Jessica Allen was already the mother of two boys when she decided to become a surrogate.
“I first decided to become a surrogate in fall 2015, six months after the birth of my second son, Jairus,” said Allen. “I wanted to stay at home with my sons rather than return to my job as a senior caregiver, and we decided we’d put the money toward buying a house.”
So Allen signed up to become a surrogate with the San Diego-based Omega Family Global.
“Soon, I was matched with the Lius, a Chinese couple who wanted to hire an American surrogate, as the practice is illegal in China,” Allen said.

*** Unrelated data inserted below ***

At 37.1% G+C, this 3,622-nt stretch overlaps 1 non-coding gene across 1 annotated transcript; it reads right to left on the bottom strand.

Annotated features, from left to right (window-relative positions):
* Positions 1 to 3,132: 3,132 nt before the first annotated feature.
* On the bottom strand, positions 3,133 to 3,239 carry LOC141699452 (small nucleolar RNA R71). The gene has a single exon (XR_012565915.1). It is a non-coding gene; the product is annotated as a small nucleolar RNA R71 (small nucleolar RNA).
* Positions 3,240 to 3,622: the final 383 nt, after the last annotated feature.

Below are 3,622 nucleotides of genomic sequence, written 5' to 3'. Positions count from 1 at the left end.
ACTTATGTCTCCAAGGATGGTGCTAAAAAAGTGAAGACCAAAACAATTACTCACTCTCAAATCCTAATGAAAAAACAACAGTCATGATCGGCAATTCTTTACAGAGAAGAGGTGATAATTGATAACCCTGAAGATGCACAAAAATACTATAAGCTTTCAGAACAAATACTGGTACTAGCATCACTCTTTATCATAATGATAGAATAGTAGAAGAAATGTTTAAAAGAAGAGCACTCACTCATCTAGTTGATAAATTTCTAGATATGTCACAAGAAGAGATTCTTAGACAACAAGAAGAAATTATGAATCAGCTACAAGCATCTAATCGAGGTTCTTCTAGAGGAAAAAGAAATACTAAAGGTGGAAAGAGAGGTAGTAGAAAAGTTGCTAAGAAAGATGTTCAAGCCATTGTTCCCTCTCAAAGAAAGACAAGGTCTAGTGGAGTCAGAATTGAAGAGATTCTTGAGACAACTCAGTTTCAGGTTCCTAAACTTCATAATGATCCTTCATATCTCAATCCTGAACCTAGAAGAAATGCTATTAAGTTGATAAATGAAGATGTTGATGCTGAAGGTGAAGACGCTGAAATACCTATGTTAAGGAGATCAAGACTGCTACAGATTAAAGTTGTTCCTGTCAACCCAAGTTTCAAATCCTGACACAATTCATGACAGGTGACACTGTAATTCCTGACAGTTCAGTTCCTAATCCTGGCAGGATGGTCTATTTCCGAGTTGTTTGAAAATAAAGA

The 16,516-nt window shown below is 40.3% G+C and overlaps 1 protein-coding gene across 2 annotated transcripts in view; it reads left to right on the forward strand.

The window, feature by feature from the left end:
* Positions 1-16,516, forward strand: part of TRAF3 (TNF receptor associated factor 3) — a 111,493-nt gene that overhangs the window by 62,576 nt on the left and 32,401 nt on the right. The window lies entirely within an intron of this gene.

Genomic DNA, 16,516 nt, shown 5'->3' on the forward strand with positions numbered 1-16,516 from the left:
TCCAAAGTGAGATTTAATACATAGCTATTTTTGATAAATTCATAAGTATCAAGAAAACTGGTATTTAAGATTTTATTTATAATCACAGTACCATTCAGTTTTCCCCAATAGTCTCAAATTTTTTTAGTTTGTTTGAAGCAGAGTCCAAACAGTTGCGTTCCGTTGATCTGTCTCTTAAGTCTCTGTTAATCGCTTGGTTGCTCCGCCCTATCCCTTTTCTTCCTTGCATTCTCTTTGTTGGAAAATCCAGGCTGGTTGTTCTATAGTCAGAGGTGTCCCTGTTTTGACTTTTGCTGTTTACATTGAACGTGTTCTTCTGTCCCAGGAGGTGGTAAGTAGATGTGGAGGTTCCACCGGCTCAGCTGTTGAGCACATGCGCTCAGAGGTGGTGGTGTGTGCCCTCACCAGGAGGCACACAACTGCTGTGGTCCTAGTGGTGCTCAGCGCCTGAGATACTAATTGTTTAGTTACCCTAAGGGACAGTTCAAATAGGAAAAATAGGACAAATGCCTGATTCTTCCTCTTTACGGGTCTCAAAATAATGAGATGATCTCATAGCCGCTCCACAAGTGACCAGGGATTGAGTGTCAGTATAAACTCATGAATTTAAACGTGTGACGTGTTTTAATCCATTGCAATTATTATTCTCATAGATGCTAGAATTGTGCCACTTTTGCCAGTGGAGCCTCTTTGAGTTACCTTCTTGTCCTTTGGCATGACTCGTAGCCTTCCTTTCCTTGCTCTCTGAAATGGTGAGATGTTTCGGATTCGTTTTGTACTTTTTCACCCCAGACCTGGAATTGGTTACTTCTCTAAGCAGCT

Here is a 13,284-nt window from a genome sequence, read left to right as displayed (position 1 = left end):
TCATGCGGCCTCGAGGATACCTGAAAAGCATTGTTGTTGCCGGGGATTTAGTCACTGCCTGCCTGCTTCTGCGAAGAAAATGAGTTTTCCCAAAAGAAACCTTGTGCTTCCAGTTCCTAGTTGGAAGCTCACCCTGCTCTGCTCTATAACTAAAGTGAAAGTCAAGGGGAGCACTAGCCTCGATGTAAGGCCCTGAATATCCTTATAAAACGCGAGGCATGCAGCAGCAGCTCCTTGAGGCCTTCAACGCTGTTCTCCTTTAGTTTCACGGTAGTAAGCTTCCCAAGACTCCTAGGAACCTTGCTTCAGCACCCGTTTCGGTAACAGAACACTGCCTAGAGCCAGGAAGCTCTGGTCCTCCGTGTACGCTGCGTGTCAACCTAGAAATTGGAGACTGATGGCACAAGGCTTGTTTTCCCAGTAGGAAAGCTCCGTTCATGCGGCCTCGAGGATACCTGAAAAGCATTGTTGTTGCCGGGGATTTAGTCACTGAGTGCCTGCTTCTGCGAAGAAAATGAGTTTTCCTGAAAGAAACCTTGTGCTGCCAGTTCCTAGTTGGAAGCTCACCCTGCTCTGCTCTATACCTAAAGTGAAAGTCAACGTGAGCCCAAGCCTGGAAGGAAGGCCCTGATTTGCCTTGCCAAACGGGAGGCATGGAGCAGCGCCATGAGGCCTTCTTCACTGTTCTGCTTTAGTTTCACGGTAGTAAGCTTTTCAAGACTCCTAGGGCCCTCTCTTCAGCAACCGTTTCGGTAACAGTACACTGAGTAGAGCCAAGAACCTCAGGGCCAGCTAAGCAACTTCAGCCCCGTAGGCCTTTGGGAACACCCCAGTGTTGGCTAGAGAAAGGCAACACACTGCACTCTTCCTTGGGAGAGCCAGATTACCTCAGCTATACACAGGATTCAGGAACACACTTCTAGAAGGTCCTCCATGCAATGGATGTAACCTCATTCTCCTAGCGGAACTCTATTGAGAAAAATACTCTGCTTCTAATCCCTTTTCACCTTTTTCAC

In April 2016, after in vitro fertilization treatments, Allen became pregnant with the couple’s baby.
Six weeks later, the first of many surprises in her surrogacy would crop up: A second baby had appeared in her scans.
“I was a bit scared, but I heard the Lius were thrilled to be having twins,” Allen, 31, told the NY Post.
“Not once during the pregnancy did any of the medical staff provided by the agency say that the babies were in separate sacs. As far as we were concerned, the transferred embryo had split in two and the twins were identical.”